The California gold rush of the late 1840's sparked a mass migration to the West. Rumors that this was a place to "get rich quick" inspired many in the poverty-stricken districts in and around Hsin-ning, China to head to America and try their luck in the mines.

As Kil Young Zo points out in his doctoral dissertation on Chinese immigration in the late nineteenth century, the majority of Chinese residents on the West Coast were from this rural area in southern China. Zo attributes three causes for the great number of immigrants arriving from Hsin-ning over the next three decades:

-An increasingly violent Civil War raging in southern China.

-A high demand for labor in California and the relative ease with which Chinese could get to the West Coast (only two to three months compared to three to six months for laborers leaving from the Eastern United States).

-The number of Western vessels heading to California from Hong Kong harbor.

As work in the mines dried up with the prospects of gold, many Chinese immigrants moved to the cities or worked for the Central Pacific Railroad. Of the 4,000 men working for the CPR in 1865, only 1,000 were white. By 1869, there were still around 1,000 white employees but the number of Chinese employed had increased to 9,000.

When the railroad was completed, all 10,000 men were released and forced to find new jobs. This action, along with other less drastic fluctuations in the California economy generated a good deal of antagonism between workers of different races. As early as 1852, an anti-Chinese sentiment began appearing in political campaigns.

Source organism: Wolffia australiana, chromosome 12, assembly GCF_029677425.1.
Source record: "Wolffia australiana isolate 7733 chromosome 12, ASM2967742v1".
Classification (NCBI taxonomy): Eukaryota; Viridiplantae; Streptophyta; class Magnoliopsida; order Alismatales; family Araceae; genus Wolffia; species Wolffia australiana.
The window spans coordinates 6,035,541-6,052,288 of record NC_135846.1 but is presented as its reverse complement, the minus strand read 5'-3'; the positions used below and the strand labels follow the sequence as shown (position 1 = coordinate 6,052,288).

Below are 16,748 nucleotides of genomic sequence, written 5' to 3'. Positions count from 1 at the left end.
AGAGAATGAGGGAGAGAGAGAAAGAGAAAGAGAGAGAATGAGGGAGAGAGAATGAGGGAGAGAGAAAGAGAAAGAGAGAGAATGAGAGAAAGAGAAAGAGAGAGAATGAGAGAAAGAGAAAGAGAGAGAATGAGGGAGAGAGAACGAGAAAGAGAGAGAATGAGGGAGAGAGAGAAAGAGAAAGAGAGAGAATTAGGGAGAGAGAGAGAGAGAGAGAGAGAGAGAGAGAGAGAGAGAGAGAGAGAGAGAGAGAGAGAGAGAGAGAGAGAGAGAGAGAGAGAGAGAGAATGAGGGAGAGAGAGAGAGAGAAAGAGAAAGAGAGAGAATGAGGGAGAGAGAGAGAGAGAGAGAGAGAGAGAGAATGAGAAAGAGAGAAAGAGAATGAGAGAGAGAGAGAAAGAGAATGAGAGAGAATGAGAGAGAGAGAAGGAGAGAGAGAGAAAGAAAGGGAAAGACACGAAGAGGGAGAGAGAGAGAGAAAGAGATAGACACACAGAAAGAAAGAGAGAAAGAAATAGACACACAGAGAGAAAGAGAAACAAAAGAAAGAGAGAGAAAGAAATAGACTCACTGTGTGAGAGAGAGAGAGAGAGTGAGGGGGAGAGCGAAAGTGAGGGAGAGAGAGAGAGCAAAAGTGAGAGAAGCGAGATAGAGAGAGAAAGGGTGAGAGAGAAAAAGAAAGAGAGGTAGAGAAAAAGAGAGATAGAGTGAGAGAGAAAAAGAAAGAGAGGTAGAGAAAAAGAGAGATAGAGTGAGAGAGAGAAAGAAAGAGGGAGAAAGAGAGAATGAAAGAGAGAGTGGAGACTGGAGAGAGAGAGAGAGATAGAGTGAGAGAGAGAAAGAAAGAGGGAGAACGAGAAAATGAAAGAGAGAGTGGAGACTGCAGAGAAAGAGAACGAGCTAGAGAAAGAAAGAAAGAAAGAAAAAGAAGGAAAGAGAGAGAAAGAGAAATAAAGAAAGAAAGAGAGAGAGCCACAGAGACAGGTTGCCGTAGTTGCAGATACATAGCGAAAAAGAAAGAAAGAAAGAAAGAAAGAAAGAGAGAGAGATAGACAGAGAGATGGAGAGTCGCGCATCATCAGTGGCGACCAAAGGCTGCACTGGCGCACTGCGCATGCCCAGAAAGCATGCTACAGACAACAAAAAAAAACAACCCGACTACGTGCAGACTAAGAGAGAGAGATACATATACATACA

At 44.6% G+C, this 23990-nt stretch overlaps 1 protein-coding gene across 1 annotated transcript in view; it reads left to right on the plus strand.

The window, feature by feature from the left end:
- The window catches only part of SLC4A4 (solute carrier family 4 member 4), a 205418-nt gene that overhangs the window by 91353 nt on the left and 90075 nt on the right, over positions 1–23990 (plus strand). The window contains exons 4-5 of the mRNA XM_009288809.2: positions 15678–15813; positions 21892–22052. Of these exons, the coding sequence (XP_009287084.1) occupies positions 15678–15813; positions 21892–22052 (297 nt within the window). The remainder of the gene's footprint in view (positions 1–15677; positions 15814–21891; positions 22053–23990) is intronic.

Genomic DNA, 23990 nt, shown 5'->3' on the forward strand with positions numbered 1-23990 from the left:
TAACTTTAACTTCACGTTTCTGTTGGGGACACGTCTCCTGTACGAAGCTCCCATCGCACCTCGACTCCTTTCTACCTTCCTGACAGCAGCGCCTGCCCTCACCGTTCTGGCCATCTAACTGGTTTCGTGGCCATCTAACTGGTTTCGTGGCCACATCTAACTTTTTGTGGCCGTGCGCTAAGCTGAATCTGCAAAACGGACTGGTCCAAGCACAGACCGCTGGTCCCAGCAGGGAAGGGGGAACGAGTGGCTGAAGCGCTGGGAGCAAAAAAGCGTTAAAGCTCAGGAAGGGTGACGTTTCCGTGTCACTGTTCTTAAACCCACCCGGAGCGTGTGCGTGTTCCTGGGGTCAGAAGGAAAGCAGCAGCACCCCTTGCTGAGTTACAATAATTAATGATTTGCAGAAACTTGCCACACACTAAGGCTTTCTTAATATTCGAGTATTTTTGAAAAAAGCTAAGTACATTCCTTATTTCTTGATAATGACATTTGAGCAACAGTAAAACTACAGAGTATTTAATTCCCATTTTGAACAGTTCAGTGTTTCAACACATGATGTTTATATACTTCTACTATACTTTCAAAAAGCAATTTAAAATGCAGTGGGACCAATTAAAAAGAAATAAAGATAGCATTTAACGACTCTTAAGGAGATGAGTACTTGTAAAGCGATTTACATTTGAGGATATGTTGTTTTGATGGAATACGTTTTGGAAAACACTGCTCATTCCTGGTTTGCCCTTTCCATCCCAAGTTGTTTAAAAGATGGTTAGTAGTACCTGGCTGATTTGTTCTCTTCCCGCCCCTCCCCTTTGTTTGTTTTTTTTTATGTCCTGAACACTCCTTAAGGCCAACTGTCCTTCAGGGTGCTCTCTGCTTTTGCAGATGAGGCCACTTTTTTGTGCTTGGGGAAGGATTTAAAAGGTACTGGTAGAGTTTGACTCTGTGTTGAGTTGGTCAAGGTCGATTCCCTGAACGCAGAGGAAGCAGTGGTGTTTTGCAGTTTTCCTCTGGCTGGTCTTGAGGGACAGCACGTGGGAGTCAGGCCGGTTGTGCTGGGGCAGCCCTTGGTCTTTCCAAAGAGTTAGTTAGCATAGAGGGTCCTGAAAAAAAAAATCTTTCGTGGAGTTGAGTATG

Although the Chinese usually had no problem finding work in the new land, it was impossible for them to receive fair treatment. The United States government did not consider these immigrants to be legal citizens and so, it seems the only legitimate right the Chinese had in America was the right to work.
A 1909 study of Chinese immigration to the U.S. notes:

"During the whole of this period they were excluded from the city hospital in San Francisco, and the only ones to which they were ever freely admitted were the insane asylums and the pest-house."

One outgrowth (or reason) for such hostile treatment was due the fact that the majority of Chinese maintained their traditional customs and way of dress while in the United States. Later in the 1909 study, it states:

"If the Chinese had worn American clothes and been able to vote,. . .they might have suffered scarcely [no] more persecution. . .than the normal amount arising from color prejudice. But being constantly in the public eye by reason of their peculiar appearance and lacking political power for their own protection, they were the natural victims of ignorant men who were both malicious and cowardly, and of the politicians dependent upon the Labor vote."